– Construction of diagonal crossings
    – Introduction of guidelines and better maintenance of walking infrastructure

For example, the improvement of pedestrian environment looks like this:

The red line shows how pedestrians currently have to walk from S to E. In the future, there will be more pedestrian crossings and unmarked but elevated road crossings.

  • Safe city center
    – Lowering of speed limits on side streets and bicycle-priority streets
    – Improvement of areas with a high occurance of traffic accidents
    – Better walking environment wihtout obstacles for weak traffic participants
    – Expansion and maintenance of bicycle infrastructure
    – Promotion of personal mobility
  • Shared traffic environment
    – Increasing density of Nanum cars (Seoul’s car sharing)
    – Expansion of shared parking spots
    – Expansion and improvement of public bike sharing
  • Create faster traffic through public transport
    – Better network for public transport
    – Improvement of public transport user’s experience (bus information systems, more vehicles etc.)
    – Maintenance of transfer facilities and provide more information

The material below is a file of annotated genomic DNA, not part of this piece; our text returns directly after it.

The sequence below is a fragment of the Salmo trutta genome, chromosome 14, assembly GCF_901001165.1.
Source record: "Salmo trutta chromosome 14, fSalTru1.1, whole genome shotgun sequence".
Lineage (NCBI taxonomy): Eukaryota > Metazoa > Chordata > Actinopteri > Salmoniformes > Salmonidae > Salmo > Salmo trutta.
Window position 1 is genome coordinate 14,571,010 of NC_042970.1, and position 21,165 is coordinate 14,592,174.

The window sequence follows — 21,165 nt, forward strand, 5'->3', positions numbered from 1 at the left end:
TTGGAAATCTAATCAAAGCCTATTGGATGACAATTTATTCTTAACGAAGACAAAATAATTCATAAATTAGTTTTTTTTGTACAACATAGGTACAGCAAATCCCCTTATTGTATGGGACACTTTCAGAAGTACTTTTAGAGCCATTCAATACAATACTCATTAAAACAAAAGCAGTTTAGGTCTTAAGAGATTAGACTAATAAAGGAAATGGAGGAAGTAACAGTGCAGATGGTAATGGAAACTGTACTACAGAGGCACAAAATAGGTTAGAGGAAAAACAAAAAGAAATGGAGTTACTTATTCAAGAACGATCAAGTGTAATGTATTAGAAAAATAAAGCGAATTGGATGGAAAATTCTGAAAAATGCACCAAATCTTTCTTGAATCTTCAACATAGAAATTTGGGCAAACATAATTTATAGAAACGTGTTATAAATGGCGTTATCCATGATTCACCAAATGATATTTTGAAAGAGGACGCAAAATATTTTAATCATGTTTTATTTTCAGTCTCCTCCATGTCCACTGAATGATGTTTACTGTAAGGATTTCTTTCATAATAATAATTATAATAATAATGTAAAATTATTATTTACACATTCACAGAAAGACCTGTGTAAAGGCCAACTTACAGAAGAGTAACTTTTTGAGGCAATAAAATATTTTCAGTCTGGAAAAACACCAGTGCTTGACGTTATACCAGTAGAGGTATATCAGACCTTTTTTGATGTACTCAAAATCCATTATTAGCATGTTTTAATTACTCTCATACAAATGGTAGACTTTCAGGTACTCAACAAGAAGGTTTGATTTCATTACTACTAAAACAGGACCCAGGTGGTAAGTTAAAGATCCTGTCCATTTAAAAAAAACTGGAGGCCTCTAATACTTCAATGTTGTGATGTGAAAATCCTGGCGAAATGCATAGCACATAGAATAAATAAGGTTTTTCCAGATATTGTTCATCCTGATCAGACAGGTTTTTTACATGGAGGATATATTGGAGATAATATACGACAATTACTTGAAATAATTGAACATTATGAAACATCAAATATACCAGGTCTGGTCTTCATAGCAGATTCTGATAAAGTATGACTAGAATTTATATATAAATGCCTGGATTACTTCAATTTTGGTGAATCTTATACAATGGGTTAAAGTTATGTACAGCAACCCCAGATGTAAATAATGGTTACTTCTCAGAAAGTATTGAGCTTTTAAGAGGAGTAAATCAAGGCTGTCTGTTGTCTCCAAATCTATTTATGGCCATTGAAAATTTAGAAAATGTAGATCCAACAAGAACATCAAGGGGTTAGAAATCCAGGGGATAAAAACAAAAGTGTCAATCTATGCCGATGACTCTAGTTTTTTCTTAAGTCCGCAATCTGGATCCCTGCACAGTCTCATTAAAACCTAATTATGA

• Pleasant and smart city center
    – Develop themes for subway stations
    – Carry out more projects with LOUD
    – More transport information (road situation, parking and walking)
    – Expansion of public WiFi on public transport

Usually, all subway stations have a similar design. An exception is the Gyeongbokgung Station (Line no. 3) that has a museum inside the underground station:

Green Transport Promotion Zone

We are going to see more themes and a variety of subway station designs in Seoul.

  • Clean and clear city center
    – Improvement of the regulations for eco-zones (restriction zones of cars with high pollution levels)
    – Provision of more electric car-sharing vehicles
    – Expansion of more public electric vehicles
    – Expansion of infrastructure for electric vehicles
  • Reduction of private cars
    – Better parking demand management and enforcement of parking laws
    – Enlargement of congestion charging zone
    – Construction of road and rail infrastructure for traffic passing through the center


Expected Results

The goal is to realize more space for green transport, a higher share of bus, subway, walking and cycling, less cars, lower emission levels and zero traffic fatalities. The promotion zone is expected to have the following effects:

Current Situation 2018 2030
Space for Green Transport (km2) 0.43 (31.2%) (2015) 0.58 0.87
Modal Share of Green Transport (%) 68.3 (2013) 70 75
Modal Share of Cars (ten thousands per day) 80 (2013) 74 56
Air Pollution (ton per year) 5,036 (2012) 4,532 3,198
Traffic Fatalities (people per year) 8 (2014) 5 0

The amount of cars within the Green Transport Promotion Zone will be reduced by 30% and air pollution will be reduced by 36.5% until 2030. The space for pedestrians will increase by 60%. It is an important step to a more people-centered urban development.

About This Author

Co-Author of Kojects. Interested in Sustainable Transportation, Urbanism and Korea.